In 2021 many of the recapitalizations were in pandemic-resistant asset classes like multifamily, life sciences and industrial. About 74 percent of recaps were in those in-favor sectors. The buy side could really lean into the underwriting of those sectors with conviction.
JS: On the other side of the equation are the funds that have exposure to covid-impacted property sectors such as office, retail and hotels. As we come out of the pandemic, more mature funds that have exposure to these sectors likely now need more time to stabilize their assets and reach a point where they can maximize value.
We are already seeing an increase in recapitalization opportunities with funds that have some exposure to covid-impacted property sectors. In these situations, the GP is looking to proactively provide a liquidity option to LPs that may have been in the fund for eight, nine or 10 years and would like the opportunity to exit. In most cases, the LPs that decide to ‘roll’ and stay in the fund usually also agree to a multi-year term extension in order to provide the fund sponsor with enough time to finish the business plans.
Do GP-led transactions retain the characteristics that typically attract capital providers to secondaries investing?
MC: Yes. It is possible to construct a portfolio including GP-led deals in which the cashflow has the characteristics of J-curve mitigation that investors in secondaries have typically enjoyed. The investor still has the opportunity to get a quick payback, whether that is through income or asset sales.
Even GP-led deals that require growth capital can have some level of seasoned exposure, providing potential distributions to investors in the early stages of a continuation vehicle. Given the seasoned nature of these portfolios, they are substantially de-risked and provide for a shorter-duration strategy than one might see in the direct market.
JS: Whether it is an LP portfolio or a GP-led recapitalization, we seek to acquire exposure to more seasoned real estate assets at some discount to intrinsic value. In GP-led transactions where the LPs are making the decision to either sell or roll, oftentimes there are non-economic factors driving an LP’s decision to sell. In addition, it is not uncommon for the key decision maker at the pension fund or endowment to be different than the decision maker who makes the original commitment to the fund. Therefore, these factors can lead the ‘sale’ decision by the LPs to be less about price and more driven by administrative and/or portfolio management objectives.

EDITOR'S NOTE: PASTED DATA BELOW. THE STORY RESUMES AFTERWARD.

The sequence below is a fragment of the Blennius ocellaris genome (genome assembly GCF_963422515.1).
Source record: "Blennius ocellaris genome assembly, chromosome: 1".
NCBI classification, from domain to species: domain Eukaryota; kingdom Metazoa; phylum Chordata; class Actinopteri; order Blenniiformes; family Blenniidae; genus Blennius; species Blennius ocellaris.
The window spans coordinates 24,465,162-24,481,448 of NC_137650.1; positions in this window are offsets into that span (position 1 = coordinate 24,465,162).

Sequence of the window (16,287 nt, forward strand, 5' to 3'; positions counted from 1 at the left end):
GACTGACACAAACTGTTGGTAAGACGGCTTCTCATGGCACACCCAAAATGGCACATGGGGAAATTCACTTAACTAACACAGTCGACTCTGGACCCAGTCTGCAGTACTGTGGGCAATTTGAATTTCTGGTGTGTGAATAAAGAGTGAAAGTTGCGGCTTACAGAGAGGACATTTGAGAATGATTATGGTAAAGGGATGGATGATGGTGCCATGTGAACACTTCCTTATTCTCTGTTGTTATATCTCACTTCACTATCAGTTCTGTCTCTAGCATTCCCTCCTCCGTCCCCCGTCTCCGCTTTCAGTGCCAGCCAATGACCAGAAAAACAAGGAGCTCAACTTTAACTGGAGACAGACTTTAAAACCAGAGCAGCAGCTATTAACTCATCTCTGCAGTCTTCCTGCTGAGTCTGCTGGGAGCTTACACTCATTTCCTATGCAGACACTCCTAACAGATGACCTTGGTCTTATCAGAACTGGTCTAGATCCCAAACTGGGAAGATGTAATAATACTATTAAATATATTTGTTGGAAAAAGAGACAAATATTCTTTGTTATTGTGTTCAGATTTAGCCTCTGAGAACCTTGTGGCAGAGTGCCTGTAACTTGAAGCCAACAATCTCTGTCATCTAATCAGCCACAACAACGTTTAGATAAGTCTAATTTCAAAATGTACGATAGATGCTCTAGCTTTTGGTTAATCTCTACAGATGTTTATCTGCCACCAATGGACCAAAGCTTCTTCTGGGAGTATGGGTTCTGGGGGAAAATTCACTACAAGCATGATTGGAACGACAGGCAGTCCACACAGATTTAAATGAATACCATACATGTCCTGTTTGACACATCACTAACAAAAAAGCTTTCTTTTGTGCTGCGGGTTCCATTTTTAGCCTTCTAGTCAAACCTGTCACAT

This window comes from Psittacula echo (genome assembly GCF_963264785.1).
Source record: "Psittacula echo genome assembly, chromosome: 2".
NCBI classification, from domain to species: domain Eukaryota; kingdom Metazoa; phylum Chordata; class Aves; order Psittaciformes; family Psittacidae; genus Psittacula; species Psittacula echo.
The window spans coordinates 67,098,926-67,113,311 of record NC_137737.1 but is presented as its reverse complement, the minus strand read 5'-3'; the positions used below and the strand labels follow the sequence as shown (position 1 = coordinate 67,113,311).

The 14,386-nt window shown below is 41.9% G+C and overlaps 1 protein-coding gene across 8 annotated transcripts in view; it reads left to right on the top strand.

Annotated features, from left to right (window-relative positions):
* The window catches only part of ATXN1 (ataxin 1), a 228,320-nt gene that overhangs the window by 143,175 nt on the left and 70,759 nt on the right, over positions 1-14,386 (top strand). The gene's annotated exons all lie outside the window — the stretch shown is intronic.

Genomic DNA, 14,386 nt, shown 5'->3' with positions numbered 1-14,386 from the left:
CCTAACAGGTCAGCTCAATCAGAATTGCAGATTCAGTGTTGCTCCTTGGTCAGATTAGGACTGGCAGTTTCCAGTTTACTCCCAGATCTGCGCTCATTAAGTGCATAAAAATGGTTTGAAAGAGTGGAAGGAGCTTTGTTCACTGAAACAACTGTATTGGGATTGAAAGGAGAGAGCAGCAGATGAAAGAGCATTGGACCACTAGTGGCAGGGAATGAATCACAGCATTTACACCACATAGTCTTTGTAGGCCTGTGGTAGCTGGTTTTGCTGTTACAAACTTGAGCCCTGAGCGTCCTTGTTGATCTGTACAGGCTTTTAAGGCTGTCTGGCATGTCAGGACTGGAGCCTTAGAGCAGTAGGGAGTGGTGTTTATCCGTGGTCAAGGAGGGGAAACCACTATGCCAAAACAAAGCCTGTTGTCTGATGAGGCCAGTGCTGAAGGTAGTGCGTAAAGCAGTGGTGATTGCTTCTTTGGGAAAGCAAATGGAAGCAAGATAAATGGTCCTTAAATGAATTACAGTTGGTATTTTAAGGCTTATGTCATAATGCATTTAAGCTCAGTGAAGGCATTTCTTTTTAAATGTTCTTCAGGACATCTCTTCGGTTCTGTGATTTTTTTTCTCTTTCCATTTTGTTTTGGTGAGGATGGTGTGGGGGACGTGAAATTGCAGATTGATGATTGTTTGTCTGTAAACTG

In GP-led transactions involving the sale of a portfolio or property from a fund to a continuation vehicle, a fund sponsor’s motivation oftentimes is to generate liquidity to their legacy fund vehicle while continuing to manage and operate the assets on a go-forward basis. It could take months to hire a broker and market a multi-property portfolio for direct market sale, and transaction costs can be high. A recapitalization transaction can be more time efficient and less costly than a direct market sale. Therefore, a GP-led transaction involving a direct sale of a portfolio to a continuation vehicle can offer an attractive investment opportunity to secondary buyers, but can also offer a good outcome for the LPs in the underlying fund.
What are the main risks facing real estate secondaries investors?
MC: The devil is in the detail in terms of assessing the risk of the underlying real estate. Secondary buyers must have a team that is fluent in real estate from a technical standpoint. Applying a broad-brush approach to underwriting may lead to missing something that could impact cashflows in a detrimental way. Equally important is underwriting the manager. The manager will be in place for the long run and must have the proper ability and incentives in place to achieve the objectives of the business plan.
JS: A common mistake that we have seen in the past is for investors to feel good about a large ‘optical’ discount, to the extent that it becomes the driver for their investment decision. Fund NAVs are backward looking, and property values can be inflated, so you need to underwrite each of the assets in the portfolio from the ground up to determine future cashflows and the appropriate price. That can be tricky with traditional LP stake sales because information quality can be variable. You really need a deep team that has direct real estate experience and the relationships in the property markets to fill in the information gaps.